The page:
For visual observation and astrophotography, few telescope styles can compete with the tried-and-true refractor. Refractors provide incredible contrast and a full unobstructed view of whatever is in the eyepiece, and they’re the go-to for many serious astronomers and astrophotographers.
The Celestron Advanced VX6 refractor is an impressive scope that’s feature-rich and perfectly suited for visual astronomy and astrophotography. Today, we’re going to take an in-depth look at this powerful instrument to help you decide if the VX6 is a wise choice for you.
The VX6 refractor belongs to the VX series of telescopes, one of Celestron’s most comprehensive telescope lines. All told, there are 11 different models, including several refractors, SCTs, Maks, a RASA (Rowe-Ackermann Schmidt Astrograph), and even a few enticing-but-pricy EdgeHD models. You can see the full range on High Point Scientific’s site (opens a new tab).
While the scopes in this range are all very different, they all share the Celestron Advanced VX mount, a proven performer for visual observation and astrophotography.
The VX series scopes are aimed squarely at the experienced astronomer who is looking to take a step up from a beginner or novice outfit. These scopes range from around $1000 at the low end to $3,000 for the top-of-the-line 9.25” EdgeHD model.
The VX6 refractor which we’re reviewing here comes in around the middle of this range, and it will set you back around $1,600 (see today’s price – link opens in a new tab).
Things to Consider Before Buying
The VX6 is an excellent choice for astrophotographers and visual observers alike. It’s full of high-end features that can help elevate the hobby of astronomy to the next level for you.
Still, there are some essential details to consider before you decide to purchase one. Sure, the VX6 is an excellent telescope, but is it an ideal telescope for you? Read on and decide.
Who is This Model For?
The VX6 is an excellent jack-of-all-trades telescope in the sense that it’s a wise choice for both visual astronomy and astrophotography. The f/8 focal ratio provides a nice field of view that’s wide enough to enjoy views or take photos of the deep sky but still within the more narrow sweet spot that you’ll want for lunar and planetary shots and views.
While there are a few minor caveats with this telescope that we’ll cover in depth below, the build quality of all the components is exemplary, and this telescope is built to provide you a lifetime of enjoyment.
From a value perspective, the VX6 becomes even more attractive. It offers impressive optical quality, a rock-solid mount, and several quality accessories that will help you take your hobby to new heights. Yet, it’s still priced much more affordably than many other scopes aimed at the intermediate astronomer looking to upgrade from a beginner telescope.
Who Should Not Buy It?
Most astronomers who choose the VX6 do so to use it as an astrophotography instrument. To that end, this telescope is a proven performer. But, if you’re an experienced photographer who needs a scope to take your shots to the next level, you may be disappointed by the VX6.
While this refractor offers all the contrast and clarity you could ever ask for, this scope is an achromatic refractor, not an apochromatic. As such, you can expect to see some degree of chromatic aberration in images.
If you’re searching for a professional-grade astrophotography instrument, the VX6 is going to fall slightly short of expectations. However, apochromatic scopes are substantially more expensive (think at least double the price of this scope) and so the VX6 is very attractive for the more casual astrophotographer.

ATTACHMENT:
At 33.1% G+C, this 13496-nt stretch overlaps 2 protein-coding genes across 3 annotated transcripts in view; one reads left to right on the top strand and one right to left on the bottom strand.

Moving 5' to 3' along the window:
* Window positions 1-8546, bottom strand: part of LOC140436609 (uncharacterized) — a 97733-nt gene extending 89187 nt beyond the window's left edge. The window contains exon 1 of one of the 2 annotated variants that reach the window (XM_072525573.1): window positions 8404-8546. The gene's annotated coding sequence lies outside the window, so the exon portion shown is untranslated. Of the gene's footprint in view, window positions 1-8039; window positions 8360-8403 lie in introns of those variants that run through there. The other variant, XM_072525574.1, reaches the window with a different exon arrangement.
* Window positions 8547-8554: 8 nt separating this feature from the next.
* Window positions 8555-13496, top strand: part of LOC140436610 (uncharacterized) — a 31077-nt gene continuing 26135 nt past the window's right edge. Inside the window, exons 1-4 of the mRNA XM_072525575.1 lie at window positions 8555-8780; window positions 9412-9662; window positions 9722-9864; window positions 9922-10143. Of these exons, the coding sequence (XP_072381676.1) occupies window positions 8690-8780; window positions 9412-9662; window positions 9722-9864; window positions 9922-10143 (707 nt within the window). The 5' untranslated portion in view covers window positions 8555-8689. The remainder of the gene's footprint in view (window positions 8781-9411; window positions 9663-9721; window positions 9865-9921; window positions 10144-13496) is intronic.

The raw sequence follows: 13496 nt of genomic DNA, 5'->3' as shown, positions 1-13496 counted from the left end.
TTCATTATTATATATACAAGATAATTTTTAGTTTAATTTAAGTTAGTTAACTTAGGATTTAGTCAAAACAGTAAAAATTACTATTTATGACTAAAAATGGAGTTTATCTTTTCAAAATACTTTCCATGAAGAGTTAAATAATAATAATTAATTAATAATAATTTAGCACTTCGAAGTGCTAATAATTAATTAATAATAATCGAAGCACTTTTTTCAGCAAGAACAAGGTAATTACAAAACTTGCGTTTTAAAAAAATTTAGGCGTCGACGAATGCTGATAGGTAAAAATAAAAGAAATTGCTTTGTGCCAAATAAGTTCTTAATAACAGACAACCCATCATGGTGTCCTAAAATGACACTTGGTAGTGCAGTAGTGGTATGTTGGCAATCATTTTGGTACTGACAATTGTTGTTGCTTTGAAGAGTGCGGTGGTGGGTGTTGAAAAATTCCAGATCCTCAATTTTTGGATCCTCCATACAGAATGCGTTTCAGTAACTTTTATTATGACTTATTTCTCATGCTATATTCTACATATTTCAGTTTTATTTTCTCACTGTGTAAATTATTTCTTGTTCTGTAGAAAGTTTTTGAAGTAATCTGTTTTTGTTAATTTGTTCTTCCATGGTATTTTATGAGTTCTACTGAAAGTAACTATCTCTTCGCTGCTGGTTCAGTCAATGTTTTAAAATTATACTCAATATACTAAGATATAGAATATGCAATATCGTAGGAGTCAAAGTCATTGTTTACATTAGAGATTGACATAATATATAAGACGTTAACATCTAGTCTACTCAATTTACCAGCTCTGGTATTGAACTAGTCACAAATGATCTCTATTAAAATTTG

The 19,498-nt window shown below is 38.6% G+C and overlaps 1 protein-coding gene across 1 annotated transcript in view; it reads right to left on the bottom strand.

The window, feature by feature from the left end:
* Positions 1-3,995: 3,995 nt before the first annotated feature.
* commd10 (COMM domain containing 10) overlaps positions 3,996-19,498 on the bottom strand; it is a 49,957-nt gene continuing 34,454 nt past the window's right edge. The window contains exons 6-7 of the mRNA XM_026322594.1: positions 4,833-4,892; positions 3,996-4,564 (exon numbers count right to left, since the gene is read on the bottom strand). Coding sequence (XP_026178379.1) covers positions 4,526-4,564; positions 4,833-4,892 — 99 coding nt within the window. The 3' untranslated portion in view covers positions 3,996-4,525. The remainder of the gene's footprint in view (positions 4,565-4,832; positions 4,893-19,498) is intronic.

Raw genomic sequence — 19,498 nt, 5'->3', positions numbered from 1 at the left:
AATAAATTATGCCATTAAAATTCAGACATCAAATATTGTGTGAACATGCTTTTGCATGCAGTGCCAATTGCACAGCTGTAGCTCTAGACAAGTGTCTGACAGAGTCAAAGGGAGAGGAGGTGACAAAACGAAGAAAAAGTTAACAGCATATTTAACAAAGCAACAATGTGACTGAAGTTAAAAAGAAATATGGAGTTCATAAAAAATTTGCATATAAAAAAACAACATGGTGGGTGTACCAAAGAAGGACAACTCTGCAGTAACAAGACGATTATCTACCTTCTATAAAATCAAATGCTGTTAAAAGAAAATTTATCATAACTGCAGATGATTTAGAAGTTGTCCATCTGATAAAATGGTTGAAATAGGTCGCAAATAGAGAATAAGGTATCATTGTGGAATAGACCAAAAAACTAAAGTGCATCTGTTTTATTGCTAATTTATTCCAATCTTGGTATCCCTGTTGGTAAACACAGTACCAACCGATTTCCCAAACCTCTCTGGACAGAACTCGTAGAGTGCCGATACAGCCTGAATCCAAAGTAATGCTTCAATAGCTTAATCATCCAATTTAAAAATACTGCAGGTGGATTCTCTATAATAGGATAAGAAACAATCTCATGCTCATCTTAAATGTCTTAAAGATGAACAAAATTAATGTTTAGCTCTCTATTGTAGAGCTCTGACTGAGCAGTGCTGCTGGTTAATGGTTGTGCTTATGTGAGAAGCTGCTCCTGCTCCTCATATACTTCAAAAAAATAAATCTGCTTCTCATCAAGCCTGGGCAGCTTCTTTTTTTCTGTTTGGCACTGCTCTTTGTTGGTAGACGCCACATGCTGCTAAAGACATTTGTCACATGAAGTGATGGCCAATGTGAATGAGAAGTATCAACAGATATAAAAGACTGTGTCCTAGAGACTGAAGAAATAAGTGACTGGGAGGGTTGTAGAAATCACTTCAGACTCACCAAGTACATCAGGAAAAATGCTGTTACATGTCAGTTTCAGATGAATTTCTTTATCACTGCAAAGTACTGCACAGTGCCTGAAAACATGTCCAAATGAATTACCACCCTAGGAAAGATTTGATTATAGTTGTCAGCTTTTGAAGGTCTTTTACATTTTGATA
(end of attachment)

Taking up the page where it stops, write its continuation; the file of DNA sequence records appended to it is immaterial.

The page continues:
The other thing to look out for affects you if you’re planning to use this telescope for visual observations. There’s no disputing that the large, unobstructed lens of the VX6 delivers inky-black skies and pin-sharp stars and planets.
However, at its heart, it is still just a 6″ telescope. It may be as good as an 8″ Dob – the contrast seen in a refractor often makes up for its smaller aperture – but it’s not going to out-perform a 12″ Dob (like this one) when it comes to fainter deep sky objects. And the Dob is hundreds of dollars cheaper.
Features and Benefits
When shopping for any telescope, whether your budget is $100 or $10,000, you’ll always want to evaluate the features and benefits the instrument will offer you. Here are the areas you’ll want to consider, which we’ll discuss in greater detail below.
- Optical performance
- Mount performance
- Included equipment
- Setup & Use
- What You Can See
Let’s take a look at each of these in turn.
Standard Magnification Table
The table below shows the magnification levels you’ll achieve with this scope using a 25mm, 18mm, and 10mm eyepiece. The bottom row shows what this would be with a 2x Barlow Lens.
|With 2x Barlow:||96x||133x||240x|
One of the most critical areas to evaluate is the quality of the optical components inside the optical tube assembly (OTA, i.e. the telescope itself). At this price point, all the other aspects of a telescope become irrelevant if its optics aren’t rock solid.
The VX6 delivers impressive marks when it comes to its optical performance. A 6” refractor like this one sucks in plenty of light, providing the illumination you need to bring darker objects into focus in all of their glory.
Unlike a reflector, this refractor has no central obstruction stopping light getting into the tube. This is why refractors deliver more light per inch to your eye and with incredible contrast and clarity.
Both the inside and outside of the OTA are exceptionally finished, and the internal paint job is pristine, leaving no room for shadows or aberrations caused by stray light. All of the lens components are fully multicoated to provide exceptional optical performance.
This model fits nicely into the VX line of Celestron’s, and while each scope is a different design, they all offer the same rock-solid optical quality that Celestron has built their reputation on.